This is ridiculous. As a parent at another school pointed out:
For many CPS parents, the idea of forbidding home-packed lunches would be unthinkable. If their children do not qualify for free or reduced-price meals, such a policy would require them to pay $2.25 a day for food they don't necessarily like.Ah, but what else is going on:
"We don't spend anywhere close to that on my son's daily intake of a sandwich (lovingly cut into the shape of a Star Wars ship), Goldfish crackers and milk," education policy professor Diane Whitmore Schanzenbach wrote in an email. Her son attends Nettelhorst Elementary School in Lakeview. "Not only would mandatory school lunches worsen the dietary quality of most kids' lunches at Nettelhorst, but it would also cost more out of pocket to most parents! There is no chance the parents would stand for that."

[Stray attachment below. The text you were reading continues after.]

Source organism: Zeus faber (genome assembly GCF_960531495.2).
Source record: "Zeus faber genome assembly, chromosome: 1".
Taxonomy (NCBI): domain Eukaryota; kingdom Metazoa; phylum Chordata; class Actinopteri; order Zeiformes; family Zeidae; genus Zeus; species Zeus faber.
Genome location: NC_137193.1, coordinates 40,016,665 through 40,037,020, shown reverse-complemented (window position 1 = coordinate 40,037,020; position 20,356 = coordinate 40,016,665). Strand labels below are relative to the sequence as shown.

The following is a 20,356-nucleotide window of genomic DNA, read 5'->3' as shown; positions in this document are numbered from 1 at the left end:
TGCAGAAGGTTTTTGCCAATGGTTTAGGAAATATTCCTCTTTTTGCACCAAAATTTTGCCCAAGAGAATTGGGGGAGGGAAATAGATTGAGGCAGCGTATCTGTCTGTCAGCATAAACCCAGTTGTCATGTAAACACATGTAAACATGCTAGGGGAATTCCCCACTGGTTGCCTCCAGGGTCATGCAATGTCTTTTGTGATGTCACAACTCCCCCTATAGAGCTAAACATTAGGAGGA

Any school that bans homemade lunches also puts more money in the pockets of the district's food provider, Chartwells-Thompson. The federal government pays the district for each free or reduced-price lunch taken, and the caterer receives a set fee from the district per lunch..It's politics.
Chicago schools did away with recess in the late 1970s, as most public schools adopted a “closed campus” policy after the Chicago Teachers Union won that option in its 1973 contract.
Schools eliminated a 10-minute morning recess, a 10-minute afternoon recess and a lengthy student lunch period. Lunch for teachers then was pushed to the end of the day, allowing them to leave early if they wanted.